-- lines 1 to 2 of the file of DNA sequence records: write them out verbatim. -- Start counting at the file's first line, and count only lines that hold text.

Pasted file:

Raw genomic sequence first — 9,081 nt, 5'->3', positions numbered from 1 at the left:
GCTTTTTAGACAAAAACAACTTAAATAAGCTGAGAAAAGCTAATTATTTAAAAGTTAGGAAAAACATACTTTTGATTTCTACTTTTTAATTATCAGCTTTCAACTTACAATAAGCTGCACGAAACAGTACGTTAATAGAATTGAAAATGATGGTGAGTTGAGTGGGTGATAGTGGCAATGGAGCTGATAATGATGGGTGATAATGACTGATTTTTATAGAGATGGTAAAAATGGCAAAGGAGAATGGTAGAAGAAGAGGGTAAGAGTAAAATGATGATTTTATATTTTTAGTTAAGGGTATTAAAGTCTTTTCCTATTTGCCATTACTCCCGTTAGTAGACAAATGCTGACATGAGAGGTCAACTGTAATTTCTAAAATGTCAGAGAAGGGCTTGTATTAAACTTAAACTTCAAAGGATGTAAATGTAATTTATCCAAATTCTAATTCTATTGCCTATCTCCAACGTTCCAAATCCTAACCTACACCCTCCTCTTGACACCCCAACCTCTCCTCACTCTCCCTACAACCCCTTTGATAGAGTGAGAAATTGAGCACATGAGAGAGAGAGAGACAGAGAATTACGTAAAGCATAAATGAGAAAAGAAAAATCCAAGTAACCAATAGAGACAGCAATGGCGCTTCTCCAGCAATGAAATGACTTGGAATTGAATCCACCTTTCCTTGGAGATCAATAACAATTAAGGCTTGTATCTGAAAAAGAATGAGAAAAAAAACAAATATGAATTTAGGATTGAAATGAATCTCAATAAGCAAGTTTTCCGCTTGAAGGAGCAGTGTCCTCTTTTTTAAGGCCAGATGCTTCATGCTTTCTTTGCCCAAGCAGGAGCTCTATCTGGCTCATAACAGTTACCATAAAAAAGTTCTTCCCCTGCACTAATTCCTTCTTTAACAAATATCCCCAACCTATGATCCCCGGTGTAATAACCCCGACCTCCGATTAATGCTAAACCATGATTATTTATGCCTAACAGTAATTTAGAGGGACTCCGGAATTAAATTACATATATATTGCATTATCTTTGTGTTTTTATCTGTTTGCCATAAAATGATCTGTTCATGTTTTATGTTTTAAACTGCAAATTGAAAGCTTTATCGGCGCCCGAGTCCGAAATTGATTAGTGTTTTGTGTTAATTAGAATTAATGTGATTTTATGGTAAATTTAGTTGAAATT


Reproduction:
Raw genomic sequence first — 9,081 nt, 5'->3', positions numbered from 1 at the left:
GCTTTTTAGACAAAAACAACTTAAATAAGCTGAGAAAAGCTAATTATTTAAAAGTTAGGAAAAACATACTTTTGATTTCTACTTTTTAATTATCAGCTTTCAACTTACAATAAGCTGCACGAAACAGTACGTTAATAGAATTGAAAATGATGGTGAGTTGAGTGGGTGATAGTGGCAATGGAGCTGATAATGATGGGTGATAATGACTGATTTTTATAGAGATGGTAAAAATGGCAAAGGAGAATGGTAGAAGAAGAGGGTAAGAGTAAAATGATGATTTTATATTTTTAGTTAAGGGTATTAAAGTCTTTTCCTATTTGCCATTACTCCCGTTAGTAGACAAATGCTGACATGAGAGGTCAACTGTAATTTCTAAAATGTCAGAGAAGGGCTTGTATTAAACTTAAACTTCAAAGGATGTAAATGTAATTTATCCAAATTCTAATTCTATTGCCTATCTCCAACGTTCCAAATCCTAACCTACACCCTCCTCTTGACACCCCAACCTCTCCTCACTCTCCCTACAACCCCTTTGATAGAGTGAGAAATTGAGCACATGAGAGAGAGAGAGACAGAGAATTACGTAAAGCATAAATGAGAAAAGAAAAATCCAAGTAACCAATAGAGACAGCAATGGCGCTTCTCCAGCAATGAAATGACTTGGAATTGAATCCACCTTTCCTTGGAGATCAATAACAATTAAGGCTTGTATCTGAAAAAGAATGAGAAAAAAAACAAATATGAATTTAGGATTGAAATGAATCTCAATAAGCAAGTTTTCCGCTTGAAGGAGCAGTGTCCTCTTTTTTAAGGCCAGATGCTTCATGCTTTCTTTGCCCAAGCAGGAGCTCTATCTGGCTCATAACAGTTACCATAAAAAAGTTCTTCCCCTGCACTAATTCCTTCTTTAACAAATATCCCCAACCTATGATCCCCGGTGTAATAACCCCGACCTCCGATTAATGCTAAACCATGATTATTTATGCCTAACAGTAATTTAGAGGGACTCCGGAATTAAATTACATATATATTGCATTATCTTTGTGTTTTTATCTGTTTGCCATAAAATGATCTGTTCATGTTTTATGTTTTAAACTGCAAATTGAAAGCTTTATCGGCGCCCGAGTCCGAAATTGATTAGTGTTTTGTGTTAATTAGAATTAATGTGATTTTATGGTAAATTTAGTTGAAATT